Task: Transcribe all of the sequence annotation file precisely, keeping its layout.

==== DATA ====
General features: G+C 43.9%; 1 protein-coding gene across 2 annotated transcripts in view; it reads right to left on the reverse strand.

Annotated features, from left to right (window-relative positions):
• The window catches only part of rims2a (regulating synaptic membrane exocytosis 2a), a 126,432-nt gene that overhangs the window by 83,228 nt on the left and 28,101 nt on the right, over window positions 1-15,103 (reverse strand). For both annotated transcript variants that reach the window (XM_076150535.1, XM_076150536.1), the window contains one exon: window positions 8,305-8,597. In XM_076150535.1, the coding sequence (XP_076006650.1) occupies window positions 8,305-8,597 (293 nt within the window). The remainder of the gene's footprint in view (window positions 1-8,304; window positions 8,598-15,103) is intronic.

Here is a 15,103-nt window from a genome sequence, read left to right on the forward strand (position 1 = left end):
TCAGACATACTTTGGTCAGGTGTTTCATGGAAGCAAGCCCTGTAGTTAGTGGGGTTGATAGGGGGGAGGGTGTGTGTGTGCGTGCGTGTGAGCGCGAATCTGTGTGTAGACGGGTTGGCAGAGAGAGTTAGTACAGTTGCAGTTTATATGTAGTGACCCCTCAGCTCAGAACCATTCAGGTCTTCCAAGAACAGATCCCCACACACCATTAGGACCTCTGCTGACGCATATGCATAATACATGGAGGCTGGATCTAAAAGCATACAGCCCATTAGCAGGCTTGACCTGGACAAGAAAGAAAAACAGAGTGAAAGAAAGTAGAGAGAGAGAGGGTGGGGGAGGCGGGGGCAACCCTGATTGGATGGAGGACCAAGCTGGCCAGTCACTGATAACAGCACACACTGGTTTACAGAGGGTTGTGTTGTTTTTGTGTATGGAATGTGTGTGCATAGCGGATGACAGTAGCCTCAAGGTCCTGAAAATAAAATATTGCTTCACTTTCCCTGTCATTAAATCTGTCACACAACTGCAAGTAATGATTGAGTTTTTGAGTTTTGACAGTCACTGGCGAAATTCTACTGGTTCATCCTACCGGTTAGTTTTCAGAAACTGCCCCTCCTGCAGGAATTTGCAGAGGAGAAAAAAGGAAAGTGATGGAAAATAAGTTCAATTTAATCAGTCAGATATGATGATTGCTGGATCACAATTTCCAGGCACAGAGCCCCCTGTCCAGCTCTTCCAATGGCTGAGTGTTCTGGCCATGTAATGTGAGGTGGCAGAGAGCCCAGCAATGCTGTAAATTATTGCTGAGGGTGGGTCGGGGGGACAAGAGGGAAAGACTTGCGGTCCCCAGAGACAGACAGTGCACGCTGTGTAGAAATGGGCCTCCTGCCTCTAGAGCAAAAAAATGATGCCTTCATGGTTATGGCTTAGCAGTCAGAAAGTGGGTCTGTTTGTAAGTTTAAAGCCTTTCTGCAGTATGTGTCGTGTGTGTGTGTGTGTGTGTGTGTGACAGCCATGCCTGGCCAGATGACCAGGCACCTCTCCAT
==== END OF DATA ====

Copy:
General features: G+C 43.9%; 1 protein-coding gene across 2 annotated transcripts in view; it reads right to left on the reverse strand.

Annotated features, from left to right (window-relative positions):
• The window catches only part of rims2a (regulating synaptic membrane exocytosis 2a), a 126,432-nt gene that overhangs the window by 83,228 nt on the left and 28,101 nt on the right, over window positions 1-15,103 (reverse strand). For both annotated transcript variants that reach the window (XM_076150535.1, XM_076150536.1), the window contains one exon: window positions 8,305-8,597. In XM_076150535.1, the coding sequence (XP_076006650.1) occupies window positions 8,305-8,597 (293 nt within the window). The remainder of the gene's footprint in view (window positions 1-8,304; window positions 8,598-15,103) is intronic.

Here is a 15,103-nt window from a genome sequence, read left to right on the forward strand (position 1 = left end):
TCAGACATACTTTGGTCAGGTGTTTCATGGAAGCAAGCCCTGTAGTTAGTGGGGTTGATAGGGGGGAGGGTGTGTGTGTGCGTGCGTGTGAGCGCGAATCTGTGTGTAGACGGGTTGGCAGAGAGAGTTAGTACAGTTGCAGTTTATATGTAGTGACCCCTCAGCTCAGAACCATTCAGGTCTTCCAAGAACAGATCCCCACACACCATTAGGACCTCTGCTGACGCATATGCATAATACATGGAGGCTGGATCTAAAAGCATACAGCCCATTAGCAGGCTTGACCTGGACAAGAAAGAAAAACAGAGTGAAAGAAAGTAGAGAGAGAGAGGGTGGGGGAGGCGGGGGCAACCCTGATTGGATGGAGGACCAAGCTGGCCAGTCACTGATAACAGCACACACTGGTTTACAGAGGGTTGTGTTGTTTTTGTGTATGGAATGTGTGTGCATAGCGGATGACAGTAGCCTCAAGGTCCTGAAAATAAAATATTGCTTCACTTTCCCTGTCATTAAATCTGTCACACAACTGCAAGTAATGATTGAGTTTTTGAGTTTTGACAGTCACTGGCGAAATTCTACTGGTTCATCCTACCGGTTAGTTTTCAGAAACTGCCCCTCCTGCAGGAATTTGCAGAGGAGAAAAAAGGAAAGTGATGGAAAATAAGTTCAATTTAATCAGTCAGATATGATGATTGCTGGATCACAATTTCCAGGCACAGAGCCCCCTGTCCAGCTCTTCCAATGGCTGAGTGTTCTGGCCATGTAATGTGAGGTGGCAGAGAGCCCAGCAATGCTGTAAATTATTGCTGAGGGTGGGTCGGGGGGACAAGAGGGAAAGACTTGCGGTCCCCAGAGACAGACAGTGCACGCTGTGTAGAAATGGGCCTCCTGCCTCTAGAGCAAAAAAATGATGCCTTCATGGTTATGGCTTAGCAGTCAGAAAGTGGGTCTGTTTGTAAGTTTAAAGCCTTTCTGCAGTATGTGTCGTGTGTGTGTGTGTGTGTGTGTGTGACAGCCATGCCTGGCCAGATGACCAGGCACCTCTCCAT